Btu Buddy said, “Well Bob, we will need to go to an alternate method. Get out your old standby, the halide leak detector (Figure 3).”

Bob again went to the truck and got the halide leak detector, which was much less sensitive. He lit it outside the room and walked into the room. It showed refrigerant in the air, so he went over to the chiller and began to pass the sensor over the various piping. When he got to the gauge line going to the panel gauge, he discovered a huge leak. The gauge line had been rubbing the side of the compressor and it had rubbed a hole in the gauge line.

Bob said, “Boy are we lucky with this one. It has a valve where we can just shut off this line, an isolation valve.”

Bob shut the valve off and repaired the leak and was ready to start the system back up. He put his gauges on the unit and connected a large cylinder of refrigerant to the gauge center port. He bled all of the air out of the gauge lines and started the chiller. He placed the cylinder on a set of scales so he could accurately weigh in the refrigerant charge.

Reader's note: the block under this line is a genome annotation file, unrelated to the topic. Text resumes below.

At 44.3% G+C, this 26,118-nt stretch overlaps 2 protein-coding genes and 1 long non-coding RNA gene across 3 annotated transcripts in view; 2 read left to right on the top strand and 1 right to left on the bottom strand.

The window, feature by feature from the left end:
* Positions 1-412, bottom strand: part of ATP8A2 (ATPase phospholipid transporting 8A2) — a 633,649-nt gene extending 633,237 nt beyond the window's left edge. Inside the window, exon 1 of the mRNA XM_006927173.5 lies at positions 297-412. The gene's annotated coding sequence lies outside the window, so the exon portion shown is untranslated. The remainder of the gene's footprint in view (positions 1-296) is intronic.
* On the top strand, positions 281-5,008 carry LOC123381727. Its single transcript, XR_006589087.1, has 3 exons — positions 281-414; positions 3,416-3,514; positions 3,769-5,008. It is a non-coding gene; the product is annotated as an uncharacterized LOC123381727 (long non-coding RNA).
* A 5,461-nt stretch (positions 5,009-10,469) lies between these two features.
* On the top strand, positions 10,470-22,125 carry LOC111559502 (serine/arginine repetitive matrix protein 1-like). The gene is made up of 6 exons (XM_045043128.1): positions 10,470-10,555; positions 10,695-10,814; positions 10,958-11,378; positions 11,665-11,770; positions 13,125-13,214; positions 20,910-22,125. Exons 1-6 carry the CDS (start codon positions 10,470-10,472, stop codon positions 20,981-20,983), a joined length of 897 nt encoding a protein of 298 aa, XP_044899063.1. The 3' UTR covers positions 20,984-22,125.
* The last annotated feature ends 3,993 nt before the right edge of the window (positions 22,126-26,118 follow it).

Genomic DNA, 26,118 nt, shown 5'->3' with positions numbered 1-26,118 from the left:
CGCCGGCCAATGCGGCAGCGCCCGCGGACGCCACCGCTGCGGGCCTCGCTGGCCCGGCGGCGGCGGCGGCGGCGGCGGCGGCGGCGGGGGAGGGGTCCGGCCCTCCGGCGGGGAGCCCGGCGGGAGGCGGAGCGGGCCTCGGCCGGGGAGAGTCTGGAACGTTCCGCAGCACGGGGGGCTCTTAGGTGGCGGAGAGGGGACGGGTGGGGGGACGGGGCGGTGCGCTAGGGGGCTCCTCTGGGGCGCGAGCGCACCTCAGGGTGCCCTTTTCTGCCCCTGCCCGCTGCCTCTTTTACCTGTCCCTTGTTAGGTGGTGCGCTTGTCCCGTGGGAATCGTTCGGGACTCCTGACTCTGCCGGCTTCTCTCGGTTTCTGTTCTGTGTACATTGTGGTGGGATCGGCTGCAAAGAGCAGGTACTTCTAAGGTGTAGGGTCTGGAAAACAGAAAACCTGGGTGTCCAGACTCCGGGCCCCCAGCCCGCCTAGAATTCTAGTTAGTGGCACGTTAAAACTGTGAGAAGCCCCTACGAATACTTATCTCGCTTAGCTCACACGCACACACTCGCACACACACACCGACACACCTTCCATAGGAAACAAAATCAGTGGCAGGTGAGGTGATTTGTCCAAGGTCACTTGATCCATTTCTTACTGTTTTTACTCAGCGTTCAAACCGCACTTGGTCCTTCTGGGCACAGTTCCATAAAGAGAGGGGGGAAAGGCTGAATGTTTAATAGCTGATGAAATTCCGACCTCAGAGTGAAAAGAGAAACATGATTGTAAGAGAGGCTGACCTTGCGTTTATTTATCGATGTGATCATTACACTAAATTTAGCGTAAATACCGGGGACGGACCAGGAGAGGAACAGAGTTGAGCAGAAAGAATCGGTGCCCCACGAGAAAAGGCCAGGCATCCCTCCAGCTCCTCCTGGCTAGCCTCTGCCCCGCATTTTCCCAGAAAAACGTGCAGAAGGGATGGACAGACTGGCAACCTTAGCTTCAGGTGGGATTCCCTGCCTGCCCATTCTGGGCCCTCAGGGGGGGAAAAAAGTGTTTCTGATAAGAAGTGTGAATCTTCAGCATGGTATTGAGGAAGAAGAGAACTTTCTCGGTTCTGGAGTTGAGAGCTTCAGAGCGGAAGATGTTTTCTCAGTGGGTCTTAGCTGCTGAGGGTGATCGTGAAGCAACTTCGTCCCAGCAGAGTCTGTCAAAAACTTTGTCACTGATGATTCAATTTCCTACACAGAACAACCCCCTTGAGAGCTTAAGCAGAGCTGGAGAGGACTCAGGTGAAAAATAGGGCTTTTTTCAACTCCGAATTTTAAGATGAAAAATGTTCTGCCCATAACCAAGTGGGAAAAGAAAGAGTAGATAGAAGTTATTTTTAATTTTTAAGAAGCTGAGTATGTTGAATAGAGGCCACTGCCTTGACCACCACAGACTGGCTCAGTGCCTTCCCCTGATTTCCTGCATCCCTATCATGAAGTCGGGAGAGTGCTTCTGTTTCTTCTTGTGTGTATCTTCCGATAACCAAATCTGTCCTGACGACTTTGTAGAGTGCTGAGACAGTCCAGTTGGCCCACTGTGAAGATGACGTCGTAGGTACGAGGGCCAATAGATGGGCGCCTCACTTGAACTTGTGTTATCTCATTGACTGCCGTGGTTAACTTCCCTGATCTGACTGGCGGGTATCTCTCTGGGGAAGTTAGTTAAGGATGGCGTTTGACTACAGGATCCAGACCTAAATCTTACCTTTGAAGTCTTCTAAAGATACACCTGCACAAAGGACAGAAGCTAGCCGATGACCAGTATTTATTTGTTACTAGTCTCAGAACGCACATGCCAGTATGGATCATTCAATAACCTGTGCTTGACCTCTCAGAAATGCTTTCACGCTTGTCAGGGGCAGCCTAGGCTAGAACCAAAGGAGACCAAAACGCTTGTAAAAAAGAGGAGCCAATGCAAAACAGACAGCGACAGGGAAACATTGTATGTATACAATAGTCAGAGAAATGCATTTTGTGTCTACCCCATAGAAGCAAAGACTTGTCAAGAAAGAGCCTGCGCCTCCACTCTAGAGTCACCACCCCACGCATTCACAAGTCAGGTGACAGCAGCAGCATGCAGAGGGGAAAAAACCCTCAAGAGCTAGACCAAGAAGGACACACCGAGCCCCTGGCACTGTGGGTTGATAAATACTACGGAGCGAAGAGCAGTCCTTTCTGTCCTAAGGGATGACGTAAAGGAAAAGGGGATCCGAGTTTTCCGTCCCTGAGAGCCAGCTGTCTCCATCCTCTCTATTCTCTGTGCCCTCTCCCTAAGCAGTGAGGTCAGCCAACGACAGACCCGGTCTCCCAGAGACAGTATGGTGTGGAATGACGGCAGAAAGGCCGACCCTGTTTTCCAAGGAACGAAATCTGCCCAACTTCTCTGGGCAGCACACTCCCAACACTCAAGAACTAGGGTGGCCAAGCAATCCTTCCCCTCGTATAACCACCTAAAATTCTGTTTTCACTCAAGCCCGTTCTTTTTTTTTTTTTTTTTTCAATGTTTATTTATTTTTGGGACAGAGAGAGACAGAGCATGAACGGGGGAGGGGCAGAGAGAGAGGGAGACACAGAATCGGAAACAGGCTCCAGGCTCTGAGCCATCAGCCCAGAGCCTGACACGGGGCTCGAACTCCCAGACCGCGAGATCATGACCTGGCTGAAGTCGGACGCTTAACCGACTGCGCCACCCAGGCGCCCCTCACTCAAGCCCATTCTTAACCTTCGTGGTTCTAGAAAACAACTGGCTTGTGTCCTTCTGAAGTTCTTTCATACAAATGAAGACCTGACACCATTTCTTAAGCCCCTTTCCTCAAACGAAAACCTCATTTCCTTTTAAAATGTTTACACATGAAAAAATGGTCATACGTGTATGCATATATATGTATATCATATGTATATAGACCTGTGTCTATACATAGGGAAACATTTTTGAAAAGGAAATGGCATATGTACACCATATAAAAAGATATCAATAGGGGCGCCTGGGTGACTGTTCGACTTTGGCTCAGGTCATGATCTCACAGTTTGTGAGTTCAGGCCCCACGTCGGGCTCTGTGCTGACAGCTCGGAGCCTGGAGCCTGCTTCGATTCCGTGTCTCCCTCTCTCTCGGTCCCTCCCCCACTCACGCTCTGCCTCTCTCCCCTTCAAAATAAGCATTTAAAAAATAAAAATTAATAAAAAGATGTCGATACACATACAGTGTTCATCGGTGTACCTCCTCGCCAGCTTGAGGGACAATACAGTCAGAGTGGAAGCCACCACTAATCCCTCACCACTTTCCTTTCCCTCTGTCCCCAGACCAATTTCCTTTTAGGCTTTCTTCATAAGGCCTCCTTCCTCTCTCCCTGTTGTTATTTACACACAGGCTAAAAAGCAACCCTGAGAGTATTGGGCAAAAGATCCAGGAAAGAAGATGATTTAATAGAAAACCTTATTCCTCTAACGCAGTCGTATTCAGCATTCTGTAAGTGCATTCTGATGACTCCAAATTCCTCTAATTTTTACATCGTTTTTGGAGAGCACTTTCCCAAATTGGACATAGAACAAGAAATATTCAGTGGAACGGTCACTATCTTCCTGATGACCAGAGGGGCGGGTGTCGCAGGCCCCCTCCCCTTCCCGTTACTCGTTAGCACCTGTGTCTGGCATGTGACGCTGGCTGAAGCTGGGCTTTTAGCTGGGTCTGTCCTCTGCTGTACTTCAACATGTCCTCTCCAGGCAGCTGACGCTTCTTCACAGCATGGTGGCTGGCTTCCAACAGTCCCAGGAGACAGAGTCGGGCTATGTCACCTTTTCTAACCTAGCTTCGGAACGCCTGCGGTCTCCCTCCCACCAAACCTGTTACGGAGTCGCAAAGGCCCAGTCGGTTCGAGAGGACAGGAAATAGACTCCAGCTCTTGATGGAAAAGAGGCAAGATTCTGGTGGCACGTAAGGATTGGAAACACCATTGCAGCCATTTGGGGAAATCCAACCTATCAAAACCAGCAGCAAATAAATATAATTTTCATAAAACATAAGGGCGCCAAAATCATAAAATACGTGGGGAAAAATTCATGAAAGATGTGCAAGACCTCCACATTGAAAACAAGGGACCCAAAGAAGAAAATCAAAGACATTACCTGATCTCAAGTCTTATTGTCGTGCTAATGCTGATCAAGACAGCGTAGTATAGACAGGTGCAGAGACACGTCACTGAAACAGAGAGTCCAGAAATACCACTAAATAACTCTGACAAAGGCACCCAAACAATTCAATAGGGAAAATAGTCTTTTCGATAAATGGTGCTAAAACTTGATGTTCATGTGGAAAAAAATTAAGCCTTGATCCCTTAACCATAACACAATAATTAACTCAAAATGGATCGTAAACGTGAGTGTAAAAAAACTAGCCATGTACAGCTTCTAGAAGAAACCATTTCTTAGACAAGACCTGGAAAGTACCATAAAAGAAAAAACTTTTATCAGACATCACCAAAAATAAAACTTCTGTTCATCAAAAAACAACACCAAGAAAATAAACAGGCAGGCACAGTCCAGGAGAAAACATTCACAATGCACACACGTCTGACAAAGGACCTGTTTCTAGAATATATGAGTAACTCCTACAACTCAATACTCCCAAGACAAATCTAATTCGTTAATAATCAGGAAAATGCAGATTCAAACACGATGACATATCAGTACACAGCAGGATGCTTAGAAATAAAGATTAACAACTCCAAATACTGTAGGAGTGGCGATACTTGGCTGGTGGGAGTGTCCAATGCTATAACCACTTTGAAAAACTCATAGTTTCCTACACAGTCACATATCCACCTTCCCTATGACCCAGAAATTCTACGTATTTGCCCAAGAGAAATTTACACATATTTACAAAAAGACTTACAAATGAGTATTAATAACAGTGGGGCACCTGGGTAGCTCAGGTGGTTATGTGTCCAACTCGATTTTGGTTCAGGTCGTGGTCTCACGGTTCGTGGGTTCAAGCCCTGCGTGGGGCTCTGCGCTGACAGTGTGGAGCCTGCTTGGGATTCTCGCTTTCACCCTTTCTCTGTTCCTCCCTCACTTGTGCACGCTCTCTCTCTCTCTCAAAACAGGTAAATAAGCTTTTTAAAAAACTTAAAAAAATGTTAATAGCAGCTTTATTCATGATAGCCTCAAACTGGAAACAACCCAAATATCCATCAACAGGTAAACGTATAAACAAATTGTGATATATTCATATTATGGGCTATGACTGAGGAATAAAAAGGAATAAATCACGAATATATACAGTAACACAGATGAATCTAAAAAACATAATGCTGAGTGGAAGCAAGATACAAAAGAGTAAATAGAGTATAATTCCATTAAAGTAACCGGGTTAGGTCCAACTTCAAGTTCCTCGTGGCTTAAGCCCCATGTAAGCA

The manager walked in about that time and said, “I am glad to hear it running. Did you find the problem?”

Bob showed him what had happened and the manager said, “I am glad to hear that it wasn’t something major. The people in the building are beginning to complain.”

Bob said, “Tell them that cooling is on the way.”

Bob added refrigerant and the sight glass filled up with liquid and he noticed that the compressor was now operating at full load and the leaving chilled water was now 45°. He was really feeling good about the job and started to disconnect the refrigerant cylinder when Btu Buddy said, “You have not charged for 10° of subcooling.”

Bob then said, “You are right. Just because the sight glass is full, the system may not have a full charge of refrigerant. I am going to the truck for my temperature tester.”

Bob connected the temperature tester lead to the liquid line and insulated it. He then charged the system until it had 10° of subcooling. The head pressure was 211 psig, corresponding to 105° condensing temperature and he added refrigerant until the liquid line temperature was 95°.

Btu Buddy now said, “The system will get maximum efficiency from this charge of refrigerant. You did it right, Bob. Now, wipe down where the oil leaked out of the gauge line. If you don’t wipe that down, the next technician may think there is still a leak there.”

Bob said, “You are right. We owe the customer the best job we can do.”

Publication date:06/22/2009